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  • Star Trek - The Original Series, Episode 24: Space Seed [VHS]
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Star Trek - The Original Series, Episode 24: Space Seed [VHS]


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Frequently Bought Together

Star Trek - The Original Series, Episode 24: Space Seed [VHS] + Star Trek II:  The Wrath of Khan
Price for both: $22.98

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Product Details

  • Actors: William Shatner, Leonard Nimoy, DeForest Kelley, Nichelle Nichols, James Doohan
  • Directors: Marc Daniels
  • Writers: Gene L. Coon, Gene Roddenberry, Carey Wilber
  • Producers: Gene L. Coon, Gene Roddenberry, Robert H. Justman
  • Format: Closed-captioned, Color, HiFi Sound, NTSC
  • Number of tapes: 1
  • Studio: CBS Paramount International Television
  • VHS Release Date: April 15, 1994
  • Run Time: 46 minutes
  • Average Customer Review: 4.8 out of 5 stars  See all reviews (13 customer reviews)
  • ASIN: 6300213285
  • Amazon Best Sellers Rank: #188,007 in Movies & TV (See Top 100 in Movies & TV)

Editorial Reviews

Amazon.com

"Space Seed" introduced Khan Noonien Singh (a viperlike Ricardo Montalban) to Trek lore. The trouble begins when Kirk and crew discover a derelict ship and its crew of 70 supermen aboard, all in suspended animation. Led by Khan, these strange people turn out to be the product of genetic experimentation in the 1990s and instigators of a so-called Eugenics War, i.e., the Third World War on Earth often mentioned on various Trek programs. Though displaced from his more violent time and place, Khan quickly overcomes his disorientation and shifts into conqueror mode, rapidly overtaking the Enterprise with the aid of a comely Federation historian who is swooning at his feet. As any Trek fan knows, "Space Seed" inspired Star Trek II: The Wrath of Khan, regarded by many as the best of the Trek feature films. --Tom Keogh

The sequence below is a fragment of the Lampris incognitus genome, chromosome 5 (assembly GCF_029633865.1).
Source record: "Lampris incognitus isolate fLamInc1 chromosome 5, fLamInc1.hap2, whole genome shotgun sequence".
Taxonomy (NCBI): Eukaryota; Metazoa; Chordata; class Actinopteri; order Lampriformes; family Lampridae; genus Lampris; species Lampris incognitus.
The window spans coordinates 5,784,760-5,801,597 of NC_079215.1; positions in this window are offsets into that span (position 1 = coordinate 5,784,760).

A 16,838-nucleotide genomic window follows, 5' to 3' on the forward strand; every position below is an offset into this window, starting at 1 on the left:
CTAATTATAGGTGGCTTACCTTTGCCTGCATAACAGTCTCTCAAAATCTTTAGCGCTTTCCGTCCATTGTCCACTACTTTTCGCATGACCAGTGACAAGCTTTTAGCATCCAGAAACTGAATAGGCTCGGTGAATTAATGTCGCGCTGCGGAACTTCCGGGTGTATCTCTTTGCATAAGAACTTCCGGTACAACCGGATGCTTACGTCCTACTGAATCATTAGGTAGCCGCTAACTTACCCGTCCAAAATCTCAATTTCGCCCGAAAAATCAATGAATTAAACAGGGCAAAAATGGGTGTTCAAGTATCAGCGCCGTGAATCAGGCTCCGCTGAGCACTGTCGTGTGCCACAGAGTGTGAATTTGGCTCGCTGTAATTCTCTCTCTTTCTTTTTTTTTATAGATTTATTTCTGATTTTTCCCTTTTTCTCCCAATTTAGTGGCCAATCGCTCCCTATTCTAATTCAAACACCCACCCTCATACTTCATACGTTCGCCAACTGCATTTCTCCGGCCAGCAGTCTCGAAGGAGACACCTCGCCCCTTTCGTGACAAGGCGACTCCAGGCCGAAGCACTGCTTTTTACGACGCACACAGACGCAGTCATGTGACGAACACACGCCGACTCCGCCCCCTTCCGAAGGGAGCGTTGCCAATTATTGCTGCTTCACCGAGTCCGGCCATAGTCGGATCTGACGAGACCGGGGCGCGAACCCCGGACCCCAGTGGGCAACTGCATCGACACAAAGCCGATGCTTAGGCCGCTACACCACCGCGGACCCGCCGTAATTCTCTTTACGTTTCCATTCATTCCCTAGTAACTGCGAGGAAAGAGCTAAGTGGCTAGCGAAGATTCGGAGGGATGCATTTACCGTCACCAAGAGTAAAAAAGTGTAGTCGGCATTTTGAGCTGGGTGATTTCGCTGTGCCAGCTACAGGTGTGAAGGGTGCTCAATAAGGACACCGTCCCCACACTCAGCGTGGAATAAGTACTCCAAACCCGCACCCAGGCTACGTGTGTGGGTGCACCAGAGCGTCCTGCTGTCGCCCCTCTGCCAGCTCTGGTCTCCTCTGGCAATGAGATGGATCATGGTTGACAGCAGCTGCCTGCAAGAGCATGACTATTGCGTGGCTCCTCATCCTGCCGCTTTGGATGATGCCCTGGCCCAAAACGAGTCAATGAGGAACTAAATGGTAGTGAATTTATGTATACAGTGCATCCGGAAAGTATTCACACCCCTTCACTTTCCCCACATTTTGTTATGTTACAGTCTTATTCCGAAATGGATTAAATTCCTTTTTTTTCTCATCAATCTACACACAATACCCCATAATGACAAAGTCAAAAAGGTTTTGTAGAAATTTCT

From the Back Cover

Captain Kirk matches wits with a race of supermen led by the tyrant Khan.

TREK TRIVIA
Ricardo Montalban reprised the role of Khan in the only Star Trek film based on an episode, Star Trek II: The Wrath Of Khan.
The model of the Botany Bay vessel was later seen as a target in "The Ultimate Computer" and was featured in the 25th anniversary Star Trek display at the Smithsonian's Air and Space Museum.

Customer Reviews

4.8 out of 5 stars
5 star
77%
4 star
23%
3 star
0%
2 star
0%
1 star
0%
See all 13 customer reviews
There's too much else to say, and it's too good to spoil.
Johnathan Bogart
Khan and his crew of "superior beings" are sent to live on Seti Alpha 5 to start a colony on their own without help from the federation.
Joe Owen
This is a showdown between a genetically-enabled Might Makes Right philosophy and the democratic ideals of the Scientific Enlightenment.
Brian Overland

Most Helpful Customer Reviews

5 of 5 people found the following review helpful By Joe Owen VINE VOICE on September 6, 2001
Format: VHS Tape
Khan Noonian Singh. One of my favorite villians of all time is introduced in this classic episode. A leader of the 20th century "genetic wars", Khan is banished to the SS Botany Bay which is adrift in space for over 200 years until the USS Enterprise finds it beaconing signal and beams over to investigate. Then the fun begins....
Khan is taken to the Enterprise where nobody knows who he is yet, except maybe a lovely archeologist. When Khan is finally figured out, let's just say that his brilliant "evil" plan is almost carried out. One of Capt. Kirk's best nemisis to say the least. Khan and his crew of "superior beings" are sent to live on Seti Alpha 5 to start a colony on their own without help from the federation. People forget he and his people exist...Until 15 years later...Thus begins the movie Star Trek II: The wrath of Khan. What a great episode this is. Highly recommended.
Remember what Khan says, "Revenge is a dish best serve cold!"
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4 of 4 people found the following review helpful By Amazon Customer on August 16, 2001
Format: VHS Tape
Ricardo Montalban turns in an extremely effective performance as Khan, a refugee from the Genetic Wars in the 1990s. Khan is stronger, more intelligent, and more charismatic than a typical human, but he is also more ambitious and egotistical.
The scenes where he seduces and later manipulates the historian, Lt. Givens, are unforgettable and chilling. His first scene with Dr. McCoy and the banquet are also top-notch, and very effective.